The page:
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This article is the author’s final published version in Frontiers in Oncology, Volume 11, November 2021, Article number 786216.

The published version is available at Copyright © Luginbuhl et al.


Introduction: Surgery is the primary treatment for resectable, non-metastatic recurrent head and neck squamous cell carcinoma (HNSCC). We explore the safety and oncologic benefit of intraoperative Cesium-131 (Cs-131) brachytherapy combined with salvage local and/or regional surgical resection.

Methods and materials: Findings were reported from a single arm multi-institutional prospective phase 1/2 trial involving surgery plus Cs-131 (surgery + Cs-131) treatment. The results of two retrospective cohorts-surgery alone and surgery plus intensity modulated radiation therapy (surgery + ReIMRT)-were also described. Included patients had recurrent HNSCC and radiation history. Safety, tumor re-occurrence, and survival were evaluated.

Results: Forty-nine patients were enrolled in the surgery + Cs-131 prospective study. Grade 1 to 3 adverse events (AEs) occurred in 18 patients (37%), and grade 4 AEs occurred in 2 patients. Postoperative percutaneous endoscopic gastrostomy (PEG) tubes were needed in 10 surgery + Cs-131 patients (20%), and wound and vascular complications were observed in 12 patients (24%). No cases of osteoradionecrosis were reported in the surgery + Cs-131 cohort. We found a 49% 2-year disease-free survival at the site of treatment with a substantial number of patients (31%) developing metastatic disease, which led to a 31% overall survival at 5 years.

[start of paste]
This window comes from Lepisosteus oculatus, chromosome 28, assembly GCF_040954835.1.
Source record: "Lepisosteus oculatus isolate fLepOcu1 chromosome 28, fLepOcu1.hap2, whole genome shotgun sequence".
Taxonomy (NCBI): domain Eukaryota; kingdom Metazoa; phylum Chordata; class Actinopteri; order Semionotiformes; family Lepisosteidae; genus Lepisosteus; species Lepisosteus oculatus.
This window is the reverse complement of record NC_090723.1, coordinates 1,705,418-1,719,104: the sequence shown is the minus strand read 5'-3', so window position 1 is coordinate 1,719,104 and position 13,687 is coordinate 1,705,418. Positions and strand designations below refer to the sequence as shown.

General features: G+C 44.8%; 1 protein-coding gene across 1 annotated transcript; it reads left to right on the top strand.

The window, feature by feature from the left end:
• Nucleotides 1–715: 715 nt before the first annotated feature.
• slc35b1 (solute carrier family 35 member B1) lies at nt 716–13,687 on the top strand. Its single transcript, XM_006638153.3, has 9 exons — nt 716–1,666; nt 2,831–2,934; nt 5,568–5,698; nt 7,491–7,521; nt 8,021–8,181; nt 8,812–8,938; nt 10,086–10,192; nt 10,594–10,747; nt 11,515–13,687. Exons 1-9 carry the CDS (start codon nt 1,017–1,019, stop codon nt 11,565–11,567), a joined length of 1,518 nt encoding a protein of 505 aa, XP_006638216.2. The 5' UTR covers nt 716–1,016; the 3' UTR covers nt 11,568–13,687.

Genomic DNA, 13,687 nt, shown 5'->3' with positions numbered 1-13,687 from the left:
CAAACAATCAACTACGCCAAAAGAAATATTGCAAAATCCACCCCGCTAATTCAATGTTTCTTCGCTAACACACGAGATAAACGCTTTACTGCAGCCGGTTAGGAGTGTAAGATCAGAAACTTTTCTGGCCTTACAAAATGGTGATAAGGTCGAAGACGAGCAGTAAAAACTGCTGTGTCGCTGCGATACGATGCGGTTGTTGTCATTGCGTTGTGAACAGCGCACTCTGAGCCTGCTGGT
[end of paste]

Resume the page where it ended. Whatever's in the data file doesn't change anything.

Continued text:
Conclusions: Among patients with local/regional recurrent HNSCC status-post radiation, surgery + Cs-131 demonstrated acceptable safety with compelling oncologic outcomes, as compared to historic control cohorts.

Clinical trial registration:, identifiers NCT02794675 and NCT02467738.

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Creative Commons License
This work is licensed under a Creative Commons Attribution 4.0 License.

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